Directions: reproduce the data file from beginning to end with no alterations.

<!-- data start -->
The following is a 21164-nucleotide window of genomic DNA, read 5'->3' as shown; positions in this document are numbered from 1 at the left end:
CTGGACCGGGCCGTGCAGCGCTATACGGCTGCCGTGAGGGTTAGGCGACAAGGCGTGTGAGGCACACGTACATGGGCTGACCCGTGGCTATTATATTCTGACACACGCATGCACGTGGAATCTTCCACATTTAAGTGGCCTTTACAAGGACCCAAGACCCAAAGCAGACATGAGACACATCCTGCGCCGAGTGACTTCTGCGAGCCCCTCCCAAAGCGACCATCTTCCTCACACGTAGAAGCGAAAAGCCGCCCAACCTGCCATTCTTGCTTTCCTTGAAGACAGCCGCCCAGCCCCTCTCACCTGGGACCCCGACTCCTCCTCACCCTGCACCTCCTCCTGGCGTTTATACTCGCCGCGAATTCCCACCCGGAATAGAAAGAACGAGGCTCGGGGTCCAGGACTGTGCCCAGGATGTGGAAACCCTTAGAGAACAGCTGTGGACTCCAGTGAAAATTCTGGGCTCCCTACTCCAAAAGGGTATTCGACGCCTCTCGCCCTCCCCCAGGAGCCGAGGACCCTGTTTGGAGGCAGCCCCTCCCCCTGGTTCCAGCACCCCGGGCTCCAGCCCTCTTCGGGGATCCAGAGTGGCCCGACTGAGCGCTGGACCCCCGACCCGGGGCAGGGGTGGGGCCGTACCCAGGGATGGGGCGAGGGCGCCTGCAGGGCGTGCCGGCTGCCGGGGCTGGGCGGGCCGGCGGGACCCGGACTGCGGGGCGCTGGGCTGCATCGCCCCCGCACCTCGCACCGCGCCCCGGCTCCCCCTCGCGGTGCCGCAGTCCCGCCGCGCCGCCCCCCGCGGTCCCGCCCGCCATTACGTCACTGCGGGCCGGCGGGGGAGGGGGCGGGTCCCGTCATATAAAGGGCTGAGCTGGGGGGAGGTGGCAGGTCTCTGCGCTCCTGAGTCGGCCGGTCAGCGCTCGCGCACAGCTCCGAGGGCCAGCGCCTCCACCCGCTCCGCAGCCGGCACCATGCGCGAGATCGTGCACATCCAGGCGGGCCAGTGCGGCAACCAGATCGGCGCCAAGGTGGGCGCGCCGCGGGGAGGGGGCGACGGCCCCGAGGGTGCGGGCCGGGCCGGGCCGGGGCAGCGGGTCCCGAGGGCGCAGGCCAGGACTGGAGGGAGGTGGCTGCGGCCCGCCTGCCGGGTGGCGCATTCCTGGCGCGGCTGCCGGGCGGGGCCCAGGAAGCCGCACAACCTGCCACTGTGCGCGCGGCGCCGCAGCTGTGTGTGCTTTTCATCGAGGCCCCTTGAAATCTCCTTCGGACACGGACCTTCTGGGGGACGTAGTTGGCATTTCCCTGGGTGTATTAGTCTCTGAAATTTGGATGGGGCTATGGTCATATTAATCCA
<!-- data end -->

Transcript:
The following is a 21164-nucleotide window of genomic DNA, read 5'->3' as shown; positions in this document are numbered from 1 at the left end:
CTGGACCGGGCCGTGCAGCGCTATACGGCTGCCGTGAGGGTTAGGCGACAAGGCGTGTGAGGCACACGTACATGGGCTGACCCGTGGCTATTATATTCTGACACACGCATGCACGTGGAATCTTCCACATTTAAGTGGCCTTTACAAGGACCCAAGACCCAAAGCAGACATGAGACACATCCTGCGCCGAGTGACTTCTGCGAGCCCCTCCCAAAGCGACCATCTTCCTCACACGTAGAAGCGAAAAGCCGCCCAACCTGCCATTCTTGCTTTCCTTGAAGACAGCCGCCCAGCCCCTCTCACCTGGGACCCCGACTCCTCCTCACCCTGCACCTCCTCCTGGCGTTTATACTCGCCGCGAATTCCCACCCGGAATAGAAAGAACGAGGCTCGGGGTCCAGGACTGTGCCCAGGATGTGGAAACCCTTAGAGAACAGCTGTGGACTCCAGTGAAAATTCTGGGCTCCCTACTCCAAAAGGGTATTCGACGCCTCTCGCCCTCCCCCAGGAGCCGAGGACCCTGTTTGGAGGCAGCCCCTCCCCCTGGTTCCAGCACCCCGGGCTCCAGCCCTCTTCGGGGATCCAGAGTGGCCCGACTGAGCGCTGGACCCCCGACCCGGGGCAGGGGTGGGGCCGTACCCAGGGATGGGGCGAGGGCGCCTGCAGGGCGTGCCGGCTGCCGGGGCTGGGCGGGCCGGCGGGACCCGGACTGCGGGGCGCTGGGCTGCATCGCCCCCGCACCTCGCACCGCGCCCCGGCTCCCCCTCGCGGTGCCGCAGTCCCGCCGCGCCGCCCCCCGCGGTCCCGCCCGCCATTACGTCACTGCGGGCCGGCGGGGGAGGGGGCGGGTCCCGTCATATAAAGGGCTGAGCTGGGGGGAGGTGGCAGGTCTCTGCGCTCCTGAGTCGGCCGGTCAGCGCTCGCGCACAGCTCCGAGGGCCAGCGCCTCCACCCGCTCCGCAGCCGGCACCATGCGCGAGATCGTGCACATCCAGGCGGGCCAGTGCGGCAACCAGATCGGCGCCAAGGTGGGCGCGCCGCGGGGAGGGGGCGACGGCCCCGAGGGTGCGGGCCGGGCCGGGCCGGGGCAGCGGGTCCCGAGGGCGCAGGCCAGGACTGGAGGGAGGTGGCTGCGGCCCGCCTGCCGGGTGGCGCATTCCTGGCGCGGCTGCCGGGCGGGGCCCAGGAAGCCGCACAACCTGCCACTGTGCGCGCGGCGCCGCAGCTGTGTGTGCTTTTCATCGAGGCCCCTTGAAATCTCCTTCGGACACGGACCTTCTGGGGGACGTAGTTGGCATTTCCCTGGGTGTATTAGTCTCTGAAATTTGGATGGGGCTATGGTCATATTAATCCA